Skip to content

In Development


Person Spec is about work. It’s about unemployment, uberisation, zero-hour contracts, discrimination, and so-called ‘unskilled labour’. It’s about the new relationships with work that have emerged for all of us. It’s about how we cope with needing to prove that our labour is valuable. It’s about what we ask of ourselves and each other to do that. It’s about all the things that our high school career advisors never predicted.

The show reverses the traditional role of the audience, enrolling them to interview a candidate for an exciting role. Over the course of an evening, the recruitment process reveals itself, and its troubling implications for the audience’s participation.

Why this show, now?

We’re entering into a crisis of unemployment and underemployment that is set to be the biggest since the 1980s. For many areas it will arrive on top of a decade of austerity, wage stagnation and erosion of skilled jobs. And with the approach of work-automation, the future of work is more than a little daunting.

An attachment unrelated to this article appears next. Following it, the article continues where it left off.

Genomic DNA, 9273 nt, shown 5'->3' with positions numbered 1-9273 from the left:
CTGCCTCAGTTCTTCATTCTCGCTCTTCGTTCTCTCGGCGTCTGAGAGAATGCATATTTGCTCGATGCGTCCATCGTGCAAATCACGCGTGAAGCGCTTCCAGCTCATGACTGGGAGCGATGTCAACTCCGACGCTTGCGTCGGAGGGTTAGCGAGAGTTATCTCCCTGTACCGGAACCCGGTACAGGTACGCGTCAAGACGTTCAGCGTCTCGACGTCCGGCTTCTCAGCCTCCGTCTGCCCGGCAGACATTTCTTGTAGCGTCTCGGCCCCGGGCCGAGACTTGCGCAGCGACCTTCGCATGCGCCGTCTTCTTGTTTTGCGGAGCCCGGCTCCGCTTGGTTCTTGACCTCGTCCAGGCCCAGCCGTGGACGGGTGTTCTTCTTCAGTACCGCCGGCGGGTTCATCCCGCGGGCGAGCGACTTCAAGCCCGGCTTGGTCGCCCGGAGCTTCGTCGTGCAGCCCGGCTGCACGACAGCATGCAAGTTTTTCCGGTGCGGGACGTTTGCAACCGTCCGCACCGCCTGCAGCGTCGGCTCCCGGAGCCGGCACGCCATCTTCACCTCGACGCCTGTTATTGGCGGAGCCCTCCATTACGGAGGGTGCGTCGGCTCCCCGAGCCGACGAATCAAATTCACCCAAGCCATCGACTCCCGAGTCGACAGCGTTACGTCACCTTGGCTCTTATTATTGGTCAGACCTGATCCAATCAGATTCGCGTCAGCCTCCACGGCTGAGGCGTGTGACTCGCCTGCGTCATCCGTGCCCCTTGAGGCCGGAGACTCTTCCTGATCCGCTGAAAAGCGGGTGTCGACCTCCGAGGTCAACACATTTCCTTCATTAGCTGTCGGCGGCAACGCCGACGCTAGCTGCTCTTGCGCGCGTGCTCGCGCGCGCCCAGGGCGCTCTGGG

Work changed in the last year for all of us, and it’s going to keep changing. This coming year we want to have the conversations we need to have about work – about what this means for us as individuals, and as a community.

1 Surreal 2 Political 3 Participatory 4 Work-in-development 6 Absolutely not

A Backstory

“In 2017 writer Andrew Cook was commissioned to produce a series of role plays for a large recruitment company wanting to develop its hiring strategy. The specification was, ‘to discover and create workers flexible to creating their own future’. Undergoing extreme financial hardship, Andrew completed most of the work in Manchester’s Medical Evaluations Unit, while also participating in a fifteen day medical trial for which he received £3219. Under extreme financial stress, Andrew’s mental stability at this time began to falter. However he did complete the role plays, mostly from his bed on the ward. The trial produced no symptoms or effects, and as far as we understand the drug is now on the market. However, by the time Andrew emerged from the Unit although physically healthy he had by his own account (in a Facebook post and series of tweets) “turned from the meagre balcony of his sanity” to go “freely through the hotel of another place altogether.” Today Andrew is fine. Everything in this performance is from the role plays Andrew wrote in the document he eventually and submitted one hour after his deadline. That document is here tonight, and all that remains is what will be written by us. By you. Andrew was never paid for the work he completed.”